Two years after Hout Bay fire, life is still not back to normal
In March 2017, a fire destroyed about 3,500 homes in Imizamo Yethu, Hout Bay.
Since then, “reblocking” – in which shacks in densely built informal settlements are repositioned to open up pathways for services – has divided the community and created an ongoing fight between the City of Cape Town and residents in Imizamo Yethu.
Some of those who lost their homes in the fire were unhappy with the city’s plans, especially the reduced size of the shacks the city was going to provide. Some also feared that the temporary accommodation they would be moved to during reblocking would become a permanent state of affairs.
Many of those who supported the reblocking plans were moved to temporary relocation areas (TRAs). They were told it would be for only three months, according to community leaders, but many remain in temporary accommodation.
Some, who say they never received starter kits from the city to rebuild their shacks, have sought shelter in several unused municipal buildings in the area.
In an old parks and recreation depot building, eleven families now live. The windows are broken and they use cardboard to cover them. There is no electricity and no working toilets. Some rooms are subdivided to allow for two families.
“It is not the better life we envisioned when we agreed to reblocking,” says Nomsa Spoko. “This is how we have been staying for two years with my children and husband, in this small room. This is worse than where we were staying [in a shack].”
“We have tried to make privacy, but there really isn’t any. I can hear all my neighbours’ conversations,” says Spoko.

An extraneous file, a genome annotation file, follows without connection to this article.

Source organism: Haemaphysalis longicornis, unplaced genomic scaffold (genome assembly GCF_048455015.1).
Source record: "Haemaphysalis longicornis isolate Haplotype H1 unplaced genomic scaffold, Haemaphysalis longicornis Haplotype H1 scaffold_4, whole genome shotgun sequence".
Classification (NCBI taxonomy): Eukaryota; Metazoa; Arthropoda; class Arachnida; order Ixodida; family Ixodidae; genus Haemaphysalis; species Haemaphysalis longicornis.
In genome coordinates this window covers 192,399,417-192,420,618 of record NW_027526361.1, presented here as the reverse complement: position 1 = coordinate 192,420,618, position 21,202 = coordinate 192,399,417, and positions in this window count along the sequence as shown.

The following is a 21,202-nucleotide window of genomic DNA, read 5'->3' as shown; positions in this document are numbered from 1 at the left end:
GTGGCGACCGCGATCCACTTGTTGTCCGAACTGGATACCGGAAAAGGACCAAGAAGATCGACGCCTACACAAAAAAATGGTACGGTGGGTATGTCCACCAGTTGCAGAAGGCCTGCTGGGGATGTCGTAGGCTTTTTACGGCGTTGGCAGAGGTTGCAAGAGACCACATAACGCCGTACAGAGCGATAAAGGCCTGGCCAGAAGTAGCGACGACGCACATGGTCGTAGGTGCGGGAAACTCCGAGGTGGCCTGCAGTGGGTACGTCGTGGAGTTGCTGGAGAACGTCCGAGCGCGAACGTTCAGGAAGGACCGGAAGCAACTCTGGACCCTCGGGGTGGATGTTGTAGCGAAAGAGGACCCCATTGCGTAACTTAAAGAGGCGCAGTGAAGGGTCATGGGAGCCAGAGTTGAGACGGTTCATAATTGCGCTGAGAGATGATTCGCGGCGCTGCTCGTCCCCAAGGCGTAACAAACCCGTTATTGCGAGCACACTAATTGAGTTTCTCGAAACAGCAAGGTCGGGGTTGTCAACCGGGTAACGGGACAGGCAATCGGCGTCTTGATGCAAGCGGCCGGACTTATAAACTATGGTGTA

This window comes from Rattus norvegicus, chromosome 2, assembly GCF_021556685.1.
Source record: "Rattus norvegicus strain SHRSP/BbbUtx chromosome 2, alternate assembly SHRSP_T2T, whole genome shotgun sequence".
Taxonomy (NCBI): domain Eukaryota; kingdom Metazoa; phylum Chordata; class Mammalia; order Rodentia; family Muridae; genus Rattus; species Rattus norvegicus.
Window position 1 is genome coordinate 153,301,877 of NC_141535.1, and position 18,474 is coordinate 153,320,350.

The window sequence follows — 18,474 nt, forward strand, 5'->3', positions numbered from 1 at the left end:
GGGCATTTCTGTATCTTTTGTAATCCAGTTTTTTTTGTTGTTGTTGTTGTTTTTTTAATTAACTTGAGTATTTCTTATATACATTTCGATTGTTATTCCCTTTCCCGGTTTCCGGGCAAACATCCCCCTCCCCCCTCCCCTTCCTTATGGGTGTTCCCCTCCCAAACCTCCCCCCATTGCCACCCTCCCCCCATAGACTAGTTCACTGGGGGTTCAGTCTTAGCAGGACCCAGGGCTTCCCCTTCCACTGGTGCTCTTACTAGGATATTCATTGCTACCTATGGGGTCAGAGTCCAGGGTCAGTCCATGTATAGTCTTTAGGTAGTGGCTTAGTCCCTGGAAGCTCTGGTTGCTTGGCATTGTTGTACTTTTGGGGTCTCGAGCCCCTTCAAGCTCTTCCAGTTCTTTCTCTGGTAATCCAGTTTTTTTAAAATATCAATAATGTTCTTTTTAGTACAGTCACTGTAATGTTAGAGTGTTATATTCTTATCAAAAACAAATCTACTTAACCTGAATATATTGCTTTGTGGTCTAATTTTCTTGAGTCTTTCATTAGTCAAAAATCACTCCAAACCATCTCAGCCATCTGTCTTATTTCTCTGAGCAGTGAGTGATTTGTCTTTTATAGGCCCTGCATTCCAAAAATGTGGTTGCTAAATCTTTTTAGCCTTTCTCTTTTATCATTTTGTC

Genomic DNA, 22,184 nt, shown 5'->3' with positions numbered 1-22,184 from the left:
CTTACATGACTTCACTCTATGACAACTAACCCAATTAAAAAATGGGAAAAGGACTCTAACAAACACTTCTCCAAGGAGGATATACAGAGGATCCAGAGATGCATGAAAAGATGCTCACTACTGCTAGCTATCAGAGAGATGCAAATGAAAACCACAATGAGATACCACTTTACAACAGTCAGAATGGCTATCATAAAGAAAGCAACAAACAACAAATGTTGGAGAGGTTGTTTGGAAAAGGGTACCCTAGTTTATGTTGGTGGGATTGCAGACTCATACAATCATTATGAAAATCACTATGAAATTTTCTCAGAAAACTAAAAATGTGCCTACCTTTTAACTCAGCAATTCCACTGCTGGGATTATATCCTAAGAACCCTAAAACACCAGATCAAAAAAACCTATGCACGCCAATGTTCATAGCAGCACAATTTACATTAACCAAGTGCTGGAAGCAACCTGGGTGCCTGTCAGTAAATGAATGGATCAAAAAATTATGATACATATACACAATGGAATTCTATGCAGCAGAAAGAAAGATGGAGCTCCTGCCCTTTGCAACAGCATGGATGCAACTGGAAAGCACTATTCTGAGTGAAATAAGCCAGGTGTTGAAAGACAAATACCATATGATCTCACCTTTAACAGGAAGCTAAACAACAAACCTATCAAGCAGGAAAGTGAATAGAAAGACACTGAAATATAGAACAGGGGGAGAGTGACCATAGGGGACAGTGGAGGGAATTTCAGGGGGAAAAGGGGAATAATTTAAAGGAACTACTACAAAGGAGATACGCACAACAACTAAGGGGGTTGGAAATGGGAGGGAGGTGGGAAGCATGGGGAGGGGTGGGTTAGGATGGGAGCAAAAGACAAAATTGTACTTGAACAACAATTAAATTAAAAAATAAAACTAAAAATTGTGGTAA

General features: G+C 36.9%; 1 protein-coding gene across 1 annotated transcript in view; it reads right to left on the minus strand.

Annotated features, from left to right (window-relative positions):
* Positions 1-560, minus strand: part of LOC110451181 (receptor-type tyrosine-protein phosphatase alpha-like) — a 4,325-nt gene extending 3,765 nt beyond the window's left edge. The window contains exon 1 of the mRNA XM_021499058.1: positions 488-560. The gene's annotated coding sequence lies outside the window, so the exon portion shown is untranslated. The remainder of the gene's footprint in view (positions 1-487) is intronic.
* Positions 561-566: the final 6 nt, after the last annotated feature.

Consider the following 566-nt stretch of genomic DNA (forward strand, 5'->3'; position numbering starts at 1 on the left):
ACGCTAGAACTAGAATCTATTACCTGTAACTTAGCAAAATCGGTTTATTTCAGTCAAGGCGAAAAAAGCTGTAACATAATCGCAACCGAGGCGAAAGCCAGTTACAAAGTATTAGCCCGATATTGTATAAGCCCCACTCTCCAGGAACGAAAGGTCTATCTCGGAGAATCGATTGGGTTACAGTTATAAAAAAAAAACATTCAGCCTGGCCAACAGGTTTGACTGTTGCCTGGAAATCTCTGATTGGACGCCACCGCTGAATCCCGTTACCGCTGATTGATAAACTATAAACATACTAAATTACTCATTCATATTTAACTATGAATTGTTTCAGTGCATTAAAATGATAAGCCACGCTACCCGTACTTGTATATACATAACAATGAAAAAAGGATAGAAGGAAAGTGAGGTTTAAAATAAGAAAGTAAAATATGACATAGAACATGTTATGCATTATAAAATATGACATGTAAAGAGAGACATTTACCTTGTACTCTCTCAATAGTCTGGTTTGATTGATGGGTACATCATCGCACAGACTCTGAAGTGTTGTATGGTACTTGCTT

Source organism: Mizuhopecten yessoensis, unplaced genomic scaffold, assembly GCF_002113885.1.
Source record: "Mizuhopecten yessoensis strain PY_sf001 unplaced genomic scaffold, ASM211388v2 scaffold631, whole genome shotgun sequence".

A family of four lives on the other side of the room. They are sisters Thando Soja and Cetyiswa Sikwele, their young son and one-month-old baby. The sisters are unemployed and depend on their children’s social grants.
“This place is so cold and there are children here … If we had money we would go and rent but we cannot afford to,” says Soja. “We are stuck here.”
City of Cape Town Mayco member for human settlements, Malusi Booi, said that only some of the occupants of the building were affected by the 2017 fire, and only those affected by the fire received fire kits. But he said the city was looking at ways to move the occupiers to TRAs.
“Fire victims living in the depot buildings will be verified against a primary fire victims list, before relocating to the identified spaces,” he said.
He added that the city intends to “regroup” with the community leadership in the next week to finalise the relocation plans.
He said the city remained committed to the reblocking project, but ongoing court action between the city, some of the occupants of “Road One” (an area which needs to be cleared for reblocking) and the Hout Bay Ratepayers’ Association had halted progress.
He said reblocking would accommodate roadways for emergency vehicle access as well as to allow for the installation of water, sanitation and electricity throughout the area.
“These services would see the quality of life and dignity of all residents of Imizamo Yethu improved. For this to happen, some residents had to be moved to temporary sites (TRAs),” said Booi.
After the fire, the city brought a court application to evict residents to make way for reblocking in Road One and to relocate the evicted residents temporarily in an area called Triangle. But the Road One residents, represented by the Legal Resources Centre, opposed the city’s terms for relocation, which involved moving them into 3 x 3m2 structures.
The Hout Bay Ratepayers' Association joined the city’s eviction application. But it also brought a further application to set aside the city’s decision to rezone the Triangle area to allow for the temporary accommodation of Road One residents.
This article was originally published on GroundUp.